GeographyIQ.comGeographyIQ.com
  Home
  Rankings


A B C D E F
G H I J K L
M N O P Q R
S T U V W Y
Z          


Currency Converter

 


World > Africa > Eritrea > Economy (Notes)

Eritrea - Economy (Notes)


ECONOMY
The Eritrean economy is largely based on agriculture, which employs 80% of the population but currently may contribute as little as 12% to GDP. Agricultural exports include cotton, fruits and vegetables, hides, and meat, but farmers are largely dependent on rain-fed agriculture, and growth in this and other sectors is hampered by lack of a dependable water supply. Worker remittances and other private transfers from abroad currently contribute about 32% of GDP.

While in the past the Government of Eritrea stated that it was committed to a market economy and privatization, the government and the ruling PFDJ party maintain complete control of the economy. The government has imposed an arbitrary and complex set of regulatory requirements that discourage investment from both foreign and domestic sources, and it often reclaims successful private enterprises and property.

After independence, Eritrea had established a growing and healthy economy. But the 1998-2000 war with Ethiopia had a major negative impact on the economy and discouraged investment. Eritrea lost many valuable economic assets in particular during the last round of fighting in May-June 2000, when a significant portion of its territory in the agriculturally important west and south was occupied by Ethiopia. As a result of this last round of fighting, more than one million Eritreans were displaced, though by 2007 nearly all have been resettled. According to World Bank estimates, Eritreans also lost livestock worth some $225 million, and 55,000 homes worth $41 million were destroyed during the war. Damage to public buildings, including hospitals, is estimated at $24 million. Much of the transportation and communication infrastructure is outmoded and deteriorating, although a large volume of intercity road-building activity is currently underway. The government sought international assistance for various development projects and mobilized young Eritreans serving in the national service to repair crumbling roads and dams. However, in 2005, the government asked the U.S. Agency for International Development (USAID) to cease operations in Eritrea.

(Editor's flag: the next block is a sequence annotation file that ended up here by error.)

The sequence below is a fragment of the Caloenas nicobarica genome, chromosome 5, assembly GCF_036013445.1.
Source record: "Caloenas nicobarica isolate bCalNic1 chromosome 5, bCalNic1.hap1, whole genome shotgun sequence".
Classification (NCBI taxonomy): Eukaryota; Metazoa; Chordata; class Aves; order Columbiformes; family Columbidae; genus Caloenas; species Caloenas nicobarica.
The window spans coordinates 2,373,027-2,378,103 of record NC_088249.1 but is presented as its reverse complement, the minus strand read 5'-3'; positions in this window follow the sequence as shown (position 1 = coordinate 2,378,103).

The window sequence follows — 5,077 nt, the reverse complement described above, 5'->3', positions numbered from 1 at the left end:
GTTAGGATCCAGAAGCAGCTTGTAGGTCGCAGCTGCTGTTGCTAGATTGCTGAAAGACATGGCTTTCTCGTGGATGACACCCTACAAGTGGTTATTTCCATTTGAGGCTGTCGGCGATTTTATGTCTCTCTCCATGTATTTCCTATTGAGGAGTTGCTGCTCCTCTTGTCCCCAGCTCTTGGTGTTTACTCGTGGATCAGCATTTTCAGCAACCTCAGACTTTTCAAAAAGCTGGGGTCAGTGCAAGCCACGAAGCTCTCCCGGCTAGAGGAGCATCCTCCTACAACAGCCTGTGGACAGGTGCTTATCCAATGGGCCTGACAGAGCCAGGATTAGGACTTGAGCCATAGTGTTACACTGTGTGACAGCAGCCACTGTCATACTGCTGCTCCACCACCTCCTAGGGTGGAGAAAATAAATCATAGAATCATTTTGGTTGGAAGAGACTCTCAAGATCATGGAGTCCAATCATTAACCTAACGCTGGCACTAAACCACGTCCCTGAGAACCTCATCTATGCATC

According to the International Monetary Fund (IMF), post-border war recovery was impaired by four consecutive years of recurrent drought that have reduced the already low domestic food production capacity. The government reports that harvests have improved, but it provides no data to support these claims. Eritrea currently suffers from large structural fiscal deficits caused by high levels of spending on defense, which have resulted in the stock of debt rising to unsustainable levels. Exports have collapsed due to strict controls on foreign currencies and trade, as well as a closed border with Ethiopia, which was the major trading partner for Eritrea prior to the war. In 2006, Eritrea normalized relations with Sudan and is beginning to open the border to trade between the two countries. Large and persistent transfers from Eritreans living abroad offer significant support to the economy.

The port in Massawa has been rehabilitated and is being developed. In addition, the government has begun on a limited basis to export fish and sea cucumbers from the Red Sea to markets in Europe and Asia. A newly constructed airport in Massawa capable of handling jets could facilitate the export of high-value perishable seafood.


Facts at a Glance: Geography - People - Government - Economy - Communications - Transportation - Military - Climate - Current Time - Ranking Positions
Notes and Commentary: People - Economy - Government and Political Conditions - Historical Highlights - Foreign Relations - Relations with U.S.



Facts at a Glance
Geography
People
Government
Economy
Communications
Transportation
Military
Climate
Current Time
Ranking Positions


Notes and Commentary
People
Economy
Government and Political Conditions
Historical Highlights
Foreign Relations
Relations with U.S.





   Privacy Policy

   Portions of this site are based on public domain works from the U.S. Dept. of State and the CIA World Fact Book
   All original material copyright © 2002 - GeographyIQ.com. All Rights Reserved.
   For comments and feedback, write to us at info@GeographyIQ.com.